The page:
Hi Gerry, Surely, one class period is not enough if it's to be a true learning experience. We spend two days on the frog, and that only after a thorough review of all human body systems and organs. If lab time is limited, it's no time for new instruction - it should be the "aha" moment. We store the specimens overnight in large baggies, labeled by lab team and period, spraying them with a little alcohol/water first. On a lighter note, we also name them (all specimens died of natural causes and had signed a document donating their bodies to make us smart) - that's my story and I'm sticking to it. Don Dean Oakland NJ Schools Project Amazonas Reforestation and Environmental Education

Deborah Leatherman Deborah Leatherman 10 Points

Our dissection is 7 days with a full lab practical on day 8 and 9. I really don't believe you can do an effective rat dissection in less than 3 days.

Chris Leverington Chris Leverington 4025 Points

I am teaching a zoology class next year...should have lots of dissections. Would you recommend planning 4-5 days even for something like a worm or grasshopper??

Ruth Hutson Ruth Hutson 63605 Points

Hi Chris,

It is not necessary to plan that many days to dissect a grasshopper or an earthworm. I tend to schedule 2 days for each of these organisms because they are more simple. One day to "open up" the specimen and one day to learn the anatomy. On the third day I give a lab practical.

What other animals are you planning to dissect?

You might have a look at Patty McGinnis' squid dissection as you are planning for next year.

Chris Leverington Chris Leverington 4025 Points

It comes down to how much money I get. Probably starfish, grasshoppers, worms, fish, pigs. Squid would be good as well. I've been "promised" 1,000 to order specimens but we'll see. I have really pushed for a course fee in zoology, but the school doesn't want to put course fees on the core subjects, eventhough it is an elective. I got the pigs donated through donorschoose(they were supposed to be for my biology class this year, but did not get funded in time,). And they have grasshoppers and frogs left over from this I might do frogs as well. I'm really interested in how you do your practicals. I would like to do those in this class as well. Is it similar to how my professors in college did it. They put a pin in a structure and you have to identify it?? Should I start a new forum for this topic?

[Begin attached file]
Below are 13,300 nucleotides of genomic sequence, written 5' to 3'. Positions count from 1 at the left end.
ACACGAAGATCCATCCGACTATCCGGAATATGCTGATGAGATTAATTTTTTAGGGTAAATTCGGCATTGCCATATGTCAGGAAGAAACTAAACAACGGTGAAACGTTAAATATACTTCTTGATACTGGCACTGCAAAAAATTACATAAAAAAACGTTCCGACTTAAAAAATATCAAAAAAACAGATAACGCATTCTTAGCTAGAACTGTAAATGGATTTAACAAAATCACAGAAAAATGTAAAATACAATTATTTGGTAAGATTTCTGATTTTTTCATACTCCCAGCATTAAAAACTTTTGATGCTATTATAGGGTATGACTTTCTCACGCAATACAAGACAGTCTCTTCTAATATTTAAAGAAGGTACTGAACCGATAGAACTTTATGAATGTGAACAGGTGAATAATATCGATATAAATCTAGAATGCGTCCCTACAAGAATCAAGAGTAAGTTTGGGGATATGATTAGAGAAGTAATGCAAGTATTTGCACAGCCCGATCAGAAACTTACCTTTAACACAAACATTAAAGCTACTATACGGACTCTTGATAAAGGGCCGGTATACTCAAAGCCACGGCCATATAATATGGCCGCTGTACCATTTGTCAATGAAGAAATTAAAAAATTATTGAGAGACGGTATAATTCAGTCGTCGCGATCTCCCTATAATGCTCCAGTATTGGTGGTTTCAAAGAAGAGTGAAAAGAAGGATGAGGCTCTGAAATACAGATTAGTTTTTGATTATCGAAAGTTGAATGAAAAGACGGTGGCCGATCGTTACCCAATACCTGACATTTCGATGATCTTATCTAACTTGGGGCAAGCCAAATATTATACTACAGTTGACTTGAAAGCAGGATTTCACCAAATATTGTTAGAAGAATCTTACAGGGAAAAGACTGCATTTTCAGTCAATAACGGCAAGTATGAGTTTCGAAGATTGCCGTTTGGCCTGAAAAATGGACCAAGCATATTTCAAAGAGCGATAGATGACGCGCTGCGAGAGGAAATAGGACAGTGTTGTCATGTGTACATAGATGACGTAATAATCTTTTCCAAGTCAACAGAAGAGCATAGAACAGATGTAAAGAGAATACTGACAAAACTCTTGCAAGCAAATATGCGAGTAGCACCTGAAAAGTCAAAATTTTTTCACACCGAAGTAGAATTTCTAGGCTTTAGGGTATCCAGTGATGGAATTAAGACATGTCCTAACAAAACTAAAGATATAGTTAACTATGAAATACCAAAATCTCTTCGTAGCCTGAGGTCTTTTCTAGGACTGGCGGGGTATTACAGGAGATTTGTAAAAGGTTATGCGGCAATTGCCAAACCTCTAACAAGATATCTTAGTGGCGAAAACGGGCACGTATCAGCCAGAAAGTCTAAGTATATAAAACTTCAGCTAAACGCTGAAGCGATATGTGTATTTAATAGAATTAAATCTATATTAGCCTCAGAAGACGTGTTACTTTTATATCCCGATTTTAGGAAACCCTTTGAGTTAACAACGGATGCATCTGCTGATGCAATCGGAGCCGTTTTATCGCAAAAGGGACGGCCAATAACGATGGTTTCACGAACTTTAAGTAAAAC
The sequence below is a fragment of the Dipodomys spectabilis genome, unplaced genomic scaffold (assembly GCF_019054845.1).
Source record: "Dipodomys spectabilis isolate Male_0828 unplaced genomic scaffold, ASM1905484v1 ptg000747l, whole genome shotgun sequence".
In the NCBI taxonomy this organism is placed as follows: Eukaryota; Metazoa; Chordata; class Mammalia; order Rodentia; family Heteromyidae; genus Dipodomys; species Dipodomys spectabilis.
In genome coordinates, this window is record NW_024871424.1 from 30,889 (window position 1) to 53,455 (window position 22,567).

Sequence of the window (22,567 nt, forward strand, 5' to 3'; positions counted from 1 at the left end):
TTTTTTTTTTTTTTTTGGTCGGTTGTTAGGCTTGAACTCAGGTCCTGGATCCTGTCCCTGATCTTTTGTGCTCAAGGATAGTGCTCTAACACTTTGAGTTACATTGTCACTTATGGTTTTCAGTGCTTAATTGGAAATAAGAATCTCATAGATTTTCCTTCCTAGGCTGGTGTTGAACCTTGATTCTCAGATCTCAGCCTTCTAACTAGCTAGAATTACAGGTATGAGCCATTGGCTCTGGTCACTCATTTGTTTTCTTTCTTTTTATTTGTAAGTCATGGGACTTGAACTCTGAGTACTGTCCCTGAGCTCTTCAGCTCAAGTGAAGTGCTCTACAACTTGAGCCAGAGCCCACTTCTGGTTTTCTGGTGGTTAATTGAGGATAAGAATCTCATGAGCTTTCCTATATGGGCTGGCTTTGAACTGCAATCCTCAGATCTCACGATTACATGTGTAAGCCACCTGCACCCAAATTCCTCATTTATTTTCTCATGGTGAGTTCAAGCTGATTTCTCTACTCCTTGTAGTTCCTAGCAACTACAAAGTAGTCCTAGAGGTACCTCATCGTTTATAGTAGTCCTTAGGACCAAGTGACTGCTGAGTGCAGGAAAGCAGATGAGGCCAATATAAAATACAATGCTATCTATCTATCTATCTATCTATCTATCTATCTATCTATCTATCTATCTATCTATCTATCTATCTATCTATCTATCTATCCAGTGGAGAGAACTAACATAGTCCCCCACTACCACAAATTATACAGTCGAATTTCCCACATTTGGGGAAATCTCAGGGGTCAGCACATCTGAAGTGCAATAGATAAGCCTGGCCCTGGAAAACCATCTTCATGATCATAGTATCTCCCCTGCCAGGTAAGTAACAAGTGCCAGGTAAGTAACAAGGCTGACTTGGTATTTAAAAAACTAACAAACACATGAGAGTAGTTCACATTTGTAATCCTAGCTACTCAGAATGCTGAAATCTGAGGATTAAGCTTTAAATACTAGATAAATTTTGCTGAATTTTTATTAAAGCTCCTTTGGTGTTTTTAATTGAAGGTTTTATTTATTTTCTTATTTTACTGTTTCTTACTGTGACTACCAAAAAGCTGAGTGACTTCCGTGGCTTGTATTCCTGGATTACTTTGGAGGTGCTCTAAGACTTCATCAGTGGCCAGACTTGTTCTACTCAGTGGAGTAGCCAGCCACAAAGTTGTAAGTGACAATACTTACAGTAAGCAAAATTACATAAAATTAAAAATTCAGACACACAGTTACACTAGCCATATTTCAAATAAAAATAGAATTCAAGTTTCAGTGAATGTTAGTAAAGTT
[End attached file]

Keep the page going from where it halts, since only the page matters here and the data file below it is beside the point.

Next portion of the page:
Ruth Hutson Ruth Hutson 63605 Points

Hey Chris,

We could continue this discussion in the Teaching Zoology forum. Since it is an existing forum, you may see some ideas that may help. Also, maybe we could encourage Dorothy Ginnett to join the discussion. She teaches zoology and is a wealth of information.

How many students will you have in zoology next year?

Juliet Kim Juliet Kim 2340 Points

I remember dissecting a rat in high school biology class. We only spent one class period (2 hour block) doing the dissection. Unfortunately, the teacher had poor classroom management and many students were fooling around so it was difficult to really concentrate and analyze the anatomy.